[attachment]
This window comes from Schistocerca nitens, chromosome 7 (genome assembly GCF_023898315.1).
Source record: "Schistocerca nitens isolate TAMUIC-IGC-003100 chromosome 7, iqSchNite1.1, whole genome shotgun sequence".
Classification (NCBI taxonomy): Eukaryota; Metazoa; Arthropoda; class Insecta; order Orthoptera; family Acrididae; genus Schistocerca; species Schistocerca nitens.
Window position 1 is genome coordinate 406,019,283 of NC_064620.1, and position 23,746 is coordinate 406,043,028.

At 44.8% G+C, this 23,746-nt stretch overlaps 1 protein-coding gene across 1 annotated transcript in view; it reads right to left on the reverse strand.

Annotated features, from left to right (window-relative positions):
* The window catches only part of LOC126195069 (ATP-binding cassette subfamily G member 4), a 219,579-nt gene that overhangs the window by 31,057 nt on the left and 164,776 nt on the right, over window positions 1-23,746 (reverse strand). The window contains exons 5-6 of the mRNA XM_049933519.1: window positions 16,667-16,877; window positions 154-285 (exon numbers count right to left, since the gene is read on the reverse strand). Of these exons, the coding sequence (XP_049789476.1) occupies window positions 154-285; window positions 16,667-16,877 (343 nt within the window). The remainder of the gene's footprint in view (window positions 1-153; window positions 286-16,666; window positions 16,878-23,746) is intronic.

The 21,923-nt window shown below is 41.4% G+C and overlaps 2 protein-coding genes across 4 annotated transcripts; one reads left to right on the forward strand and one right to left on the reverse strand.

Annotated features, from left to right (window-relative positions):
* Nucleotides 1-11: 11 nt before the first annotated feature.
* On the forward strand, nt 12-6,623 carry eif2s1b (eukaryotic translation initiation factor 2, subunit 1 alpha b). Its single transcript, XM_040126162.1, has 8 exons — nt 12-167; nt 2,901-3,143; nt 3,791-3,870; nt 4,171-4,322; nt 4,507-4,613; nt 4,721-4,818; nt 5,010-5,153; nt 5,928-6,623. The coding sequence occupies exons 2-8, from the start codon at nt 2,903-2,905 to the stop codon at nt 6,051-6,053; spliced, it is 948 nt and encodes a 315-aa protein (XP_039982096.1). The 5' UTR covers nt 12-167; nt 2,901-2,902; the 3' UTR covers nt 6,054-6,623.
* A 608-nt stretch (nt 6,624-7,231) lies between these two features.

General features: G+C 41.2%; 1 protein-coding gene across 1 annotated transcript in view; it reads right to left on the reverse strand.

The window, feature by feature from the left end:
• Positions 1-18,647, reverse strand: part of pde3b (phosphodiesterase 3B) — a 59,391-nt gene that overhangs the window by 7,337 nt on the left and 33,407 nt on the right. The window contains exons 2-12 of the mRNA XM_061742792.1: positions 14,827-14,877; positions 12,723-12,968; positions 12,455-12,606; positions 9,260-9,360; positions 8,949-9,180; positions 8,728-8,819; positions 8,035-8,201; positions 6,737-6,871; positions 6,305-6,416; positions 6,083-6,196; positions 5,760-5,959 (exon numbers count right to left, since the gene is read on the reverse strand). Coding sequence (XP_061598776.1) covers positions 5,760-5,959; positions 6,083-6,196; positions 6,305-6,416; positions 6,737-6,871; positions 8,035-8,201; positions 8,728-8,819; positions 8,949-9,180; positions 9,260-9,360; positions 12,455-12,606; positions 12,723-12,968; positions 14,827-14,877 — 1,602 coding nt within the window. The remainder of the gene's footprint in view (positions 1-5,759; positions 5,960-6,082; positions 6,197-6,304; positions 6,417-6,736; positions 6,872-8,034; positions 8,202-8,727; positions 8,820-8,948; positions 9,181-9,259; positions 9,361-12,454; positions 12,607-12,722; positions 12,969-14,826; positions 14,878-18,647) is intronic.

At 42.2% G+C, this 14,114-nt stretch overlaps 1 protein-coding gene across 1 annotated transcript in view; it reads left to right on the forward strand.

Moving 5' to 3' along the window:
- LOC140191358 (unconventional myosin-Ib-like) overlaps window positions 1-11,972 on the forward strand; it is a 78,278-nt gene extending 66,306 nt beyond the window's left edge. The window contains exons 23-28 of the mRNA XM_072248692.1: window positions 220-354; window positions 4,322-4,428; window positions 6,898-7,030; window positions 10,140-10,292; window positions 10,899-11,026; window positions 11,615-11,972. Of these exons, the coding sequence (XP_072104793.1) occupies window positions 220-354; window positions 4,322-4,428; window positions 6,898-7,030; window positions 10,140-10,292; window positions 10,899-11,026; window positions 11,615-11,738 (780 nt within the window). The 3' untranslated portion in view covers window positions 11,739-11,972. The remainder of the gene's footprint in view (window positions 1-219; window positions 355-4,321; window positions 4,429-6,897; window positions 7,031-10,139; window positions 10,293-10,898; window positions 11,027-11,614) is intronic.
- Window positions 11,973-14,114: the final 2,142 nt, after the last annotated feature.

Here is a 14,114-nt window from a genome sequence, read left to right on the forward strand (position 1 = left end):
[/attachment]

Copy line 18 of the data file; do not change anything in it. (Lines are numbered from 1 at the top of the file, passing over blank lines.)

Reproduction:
- LOC140191358 (unconventional myosin-Ib-like) overlaps window positions 1-11,972 on the forward strand; it is a 78,278-nt gene extending 66,306 nt beyond the window's left edge. The window contains exons 23-28 of the mRNA XM_072248692.1: window positions 220-354; window positions 4,322-4,428; window positions 6,898-7,030; window positions 10,140-10,292; window positions 10,899-11,026; window positions 11,615-11,972. Of these exons, the coding sequence (XP_072104793.1) occupies window positions 220-354; window positions 4,322-4,428; window positions 6,898-7,030; window positions 10,140-10,292; window positions 10,899-11,026; window positions 11,615-11,738 (780 nt within the window). The 3' untranslated portion in view covers window positions 11,739-11,972. The remainder of the gene's footprint in view (window positions 1-219; window positions 355-4,321; window positions 4,429-6,897; window positions 7,031-10,139; window positions 10,293-10,898; window positions 11,027-11,614) is intronic.